I’ve been spending my days reading luscious books about fainting couches and powder puffs and beaded dresses.  There are grim parts too, of course:  there was a certain amount of oppression in the Victorian household, especially if you were a woman.  And there’s also Freud, who’s literally unavoidable if you wish to study the era, and who doesn’t make it a point to be particularly cheery.

Generally, though, it feels good to dive once again into a research project of this caliber.

Home at Last

I’m home!

I took my second midterm yesterday morning, ran two miles, worked for one hour, stopped to pose in UMM’s MN United photo (with about twenty other people), and then hit the road, with my friend Gretchen at the wheel.

It was a long 3.5 hour drive back to the cities, deliciously punctuated by a trip to the Chipotle in St. Cloud.  There, we ran into three friends from Morris!  I tell you, Chipotle’s draw is strong.

I slept for almost twelve hours last night, and woke up this morning feeling more like myself than I’ve felt all week.

Today has largely been spent reading trashy celebrity magazines, pilfering Sunday crossword puzzles from the newspaper bin, and watching copious amounts of Gilmore Girls.

We had steak for dinner, and now I’m diving into my Senior Seminar research for about an hour before mom and I head to the gym for some running.

It’s been two whole months since I’ve been outside the Morris town limits, which is hard to believe.  I’d almost forgotten what it’s like to not recognize professors in the grocery store, or to wake up to quiet (as opposed to muffled Frank Ocean).

Happy Weekend!

First Snow

First snow tonight.  We were walking home, admiring the purple rim of clouds that clutched the treeline, when suddenly there were white flashes in the palisade of street lights surrounding the police station.

My sleeve was dotted dark, and although we couldn’t see them, faint pellets hit our foreheads, stinging and colder than the air.

It reminded me of freshman year, when we watched Underworld in the Cow Palace, and went outside halfway through to find an inch of snow on the ground and fat flakes falling.  Of that night, the only written record I have is a small journal entry: “October 9th and it’s snowing in Morris.  I love it here.”  Still, I remember how amazed we were, how even Evan was in disbelief, how quiet the campus was, how lovely with white draped over roofs and tumbling softly down gutters to the sidewalks.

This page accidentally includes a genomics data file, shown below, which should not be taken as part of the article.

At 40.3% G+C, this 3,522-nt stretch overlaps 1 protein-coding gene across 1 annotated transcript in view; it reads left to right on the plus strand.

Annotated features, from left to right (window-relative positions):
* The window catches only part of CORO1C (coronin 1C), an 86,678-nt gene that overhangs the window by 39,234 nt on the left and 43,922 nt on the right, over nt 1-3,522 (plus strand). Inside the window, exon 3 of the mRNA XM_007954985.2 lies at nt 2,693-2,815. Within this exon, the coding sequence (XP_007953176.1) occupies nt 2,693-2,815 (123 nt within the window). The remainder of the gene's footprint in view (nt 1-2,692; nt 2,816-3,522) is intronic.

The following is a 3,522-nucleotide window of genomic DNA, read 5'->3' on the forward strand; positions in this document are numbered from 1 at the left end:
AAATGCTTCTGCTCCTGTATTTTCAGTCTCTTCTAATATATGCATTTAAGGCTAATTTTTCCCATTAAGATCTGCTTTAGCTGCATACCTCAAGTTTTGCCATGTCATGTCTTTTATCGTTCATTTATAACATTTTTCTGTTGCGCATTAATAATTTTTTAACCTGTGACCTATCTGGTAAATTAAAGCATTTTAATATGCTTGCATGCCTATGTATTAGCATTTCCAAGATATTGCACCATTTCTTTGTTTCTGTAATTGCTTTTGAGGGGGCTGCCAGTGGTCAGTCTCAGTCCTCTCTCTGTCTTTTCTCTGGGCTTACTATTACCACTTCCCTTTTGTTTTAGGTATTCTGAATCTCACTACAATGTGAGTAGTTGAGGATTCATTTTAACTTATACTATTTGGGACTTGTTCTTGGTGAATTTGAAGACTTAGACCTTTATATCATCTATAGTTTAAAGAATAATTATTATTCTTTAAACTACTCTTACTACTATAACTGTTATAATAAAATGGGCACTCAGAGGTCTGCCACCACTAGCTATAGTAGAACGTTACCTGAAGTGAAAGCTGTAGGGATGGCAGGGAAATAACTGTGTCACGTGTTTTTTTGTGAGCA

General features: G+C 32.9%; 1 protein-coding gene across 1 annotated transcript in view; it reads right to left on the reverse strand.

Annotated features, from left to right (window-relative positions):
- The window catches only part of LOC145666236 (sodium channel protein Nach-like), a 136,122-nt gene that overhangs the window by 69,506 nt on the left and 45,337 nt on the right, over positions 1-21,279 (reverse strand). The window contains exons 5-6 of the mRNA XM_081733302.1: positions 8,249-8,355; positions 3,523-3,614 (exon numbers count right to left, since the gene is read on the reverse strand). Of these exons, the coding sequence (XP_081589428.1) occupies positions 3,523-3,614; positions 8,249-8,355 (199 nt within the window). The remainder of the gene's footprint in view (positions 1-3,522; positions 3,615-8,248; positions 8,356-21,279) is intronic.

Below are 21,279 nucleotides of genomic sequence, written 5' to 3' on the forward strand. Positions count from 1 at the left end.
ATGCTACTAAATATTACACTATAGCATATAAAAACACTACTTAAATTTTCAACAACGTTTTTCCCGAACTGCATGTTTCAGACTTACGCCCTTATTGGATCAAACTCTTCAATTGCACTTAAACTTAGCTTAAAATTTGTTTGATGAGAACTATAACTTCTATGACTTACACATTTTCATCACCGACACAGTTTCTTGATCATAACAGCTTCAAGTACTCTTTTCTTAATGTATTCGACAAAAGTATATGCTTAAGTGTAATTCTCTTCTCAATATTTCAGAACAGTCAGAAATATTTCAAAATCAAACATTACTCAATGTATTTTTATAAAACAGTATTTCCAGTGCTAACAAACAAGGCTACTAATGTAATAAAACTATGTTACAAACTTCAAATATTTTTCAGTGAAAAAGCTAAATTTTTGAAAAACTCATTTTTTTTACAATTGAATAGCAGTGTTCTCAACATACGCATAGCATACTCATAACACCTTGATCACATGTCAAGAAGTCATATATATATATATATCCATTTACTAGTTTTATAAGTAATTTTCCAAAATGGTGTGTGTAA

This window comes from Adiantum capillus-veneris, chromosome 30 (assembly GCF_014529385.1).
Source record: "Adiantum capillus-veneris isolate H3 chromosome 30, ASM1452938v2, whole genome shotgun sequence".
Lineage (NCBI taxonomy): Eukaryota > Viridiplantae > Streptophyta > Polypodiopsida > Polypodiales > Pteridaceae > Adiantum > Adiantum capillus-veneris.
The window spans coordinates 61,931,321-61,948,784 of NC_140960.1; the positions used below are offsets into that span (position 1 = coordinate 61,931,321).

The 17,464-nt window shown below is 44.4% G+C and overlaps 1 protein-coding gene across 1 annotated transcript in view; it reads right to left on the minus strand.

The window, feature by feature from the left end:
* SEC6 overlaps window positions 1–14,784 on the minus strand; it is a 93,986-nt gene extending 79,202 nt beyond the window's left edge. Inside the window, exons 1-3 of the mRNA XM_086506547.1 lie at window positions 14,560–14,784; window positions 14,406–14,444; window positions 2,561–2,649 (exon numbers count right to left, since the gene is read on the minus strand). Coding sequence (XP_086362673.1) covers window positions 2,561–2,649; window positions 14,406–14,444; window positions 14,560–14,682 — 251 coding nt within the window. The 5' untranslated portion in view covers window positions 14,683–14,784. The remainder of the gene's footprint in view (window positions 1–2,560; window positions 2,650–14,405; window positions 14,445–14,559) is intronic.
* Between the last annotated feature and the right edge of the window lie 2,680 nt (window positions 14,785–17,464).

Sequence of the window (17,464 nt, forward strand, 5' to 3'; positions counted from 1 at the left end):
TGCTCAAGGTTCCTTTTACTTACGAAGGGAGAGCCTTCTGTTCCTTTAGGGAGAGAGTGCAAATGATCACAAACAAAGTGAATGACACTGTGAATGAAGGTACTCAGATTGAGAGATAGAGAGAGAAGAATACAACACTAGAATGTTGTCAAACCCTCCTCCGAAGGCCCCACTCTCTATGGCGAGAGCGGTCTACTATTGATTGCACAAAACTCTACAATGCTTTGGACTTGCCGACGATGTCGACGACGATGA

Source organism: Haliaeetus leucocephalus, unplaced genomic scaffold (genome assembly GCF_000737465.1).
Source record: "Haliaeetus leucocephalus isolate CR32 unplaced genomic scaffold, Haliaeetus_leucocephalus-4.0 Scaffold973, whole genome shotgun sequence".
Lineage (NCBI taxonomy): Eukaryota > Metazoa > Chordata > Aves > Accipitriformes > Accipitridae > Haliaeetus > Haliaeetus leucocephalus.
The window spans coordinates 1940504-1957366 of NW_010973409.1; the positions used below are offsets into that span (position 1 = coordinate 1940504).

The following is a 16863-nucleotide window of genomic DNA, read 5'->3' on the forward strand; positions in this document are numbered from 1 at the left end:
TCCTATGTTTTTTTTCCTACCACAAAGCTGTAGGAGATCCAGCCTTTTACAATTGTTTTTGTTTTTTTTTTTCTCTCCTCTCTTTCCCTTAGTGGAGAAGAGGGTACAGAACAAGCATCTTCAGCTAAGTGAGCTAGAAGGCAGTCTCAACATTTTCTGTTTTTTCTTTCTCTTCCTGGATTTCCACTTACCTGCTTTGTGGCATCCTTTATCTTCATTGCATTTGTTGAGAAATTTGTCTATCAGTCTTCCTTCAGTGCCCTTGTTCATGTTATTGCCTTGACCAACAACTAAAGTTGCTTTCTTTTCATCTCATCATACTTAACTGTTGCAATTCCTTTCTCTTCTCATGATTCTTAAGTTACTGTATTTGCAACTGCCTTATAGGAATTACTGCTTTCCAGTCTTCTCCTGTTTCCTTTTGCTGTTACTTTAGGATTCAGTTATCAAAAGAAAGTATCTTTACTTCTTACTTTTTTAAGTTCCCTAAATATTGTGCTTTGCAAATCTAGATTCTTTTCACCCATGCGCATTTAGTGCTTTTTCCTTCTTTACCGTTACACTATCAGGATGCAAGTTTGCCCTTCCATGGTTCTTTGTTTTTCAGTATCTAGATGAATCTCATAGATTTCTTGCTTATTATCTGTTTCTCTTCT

But I’m inside currently, having dragged myself away from such sentimentality for the research that has been tugging at me for some time now.

There was an open mic night going on downstairs; I had to open the door carefully when I came in, for Joey was crouched on a chair reading from a book I’ve never heard of, and a dozen of my friends listened with cocked heads and clutched guitars or sheets of poetry or warm beers.

The party went out a few minutes ago, though.  They’re going to a house called The Bakery, which is self-explanatory, I think.  Before they left, someone shouted up to me:

“Bye Holly, I love you!”

“Bye Zak, I love you too!” I returned.

And then the door shut and the house inhaled and I turned back to my work.

Will Break for Book Sales

I was utterly prepared to spend the day inside, researching.  My fan was blasting, my books were open, my unshowered ankles were crossed beneath my unshowered knees.

And then my housemate popped her head into my room and asked if I wanted to go to the library book sale.  Obviously, there was no resisting such an offer.

I got: The Story of Edgar Sawtelle, which was, hands down, the best book I read last summer (I have yet to pick a winner for this summer); The Awakening; and Marie Antoinette: Princess of Versailles, because I am a sucker for the Royal Diaries series, despite the fact that it’s written for girls half my age.

I spent $2.50 total.

And now I’m waiting until my theatre shift starts.  I’m working tickets, and then I have plans to use my free pass to actually watch the movie.  It’s “The Amazing Spiderman” this week.

This hasn’t been a very interesting post, you guys.  I’m sorry.  Maybe I’ll do a Spiderman review tomorrow.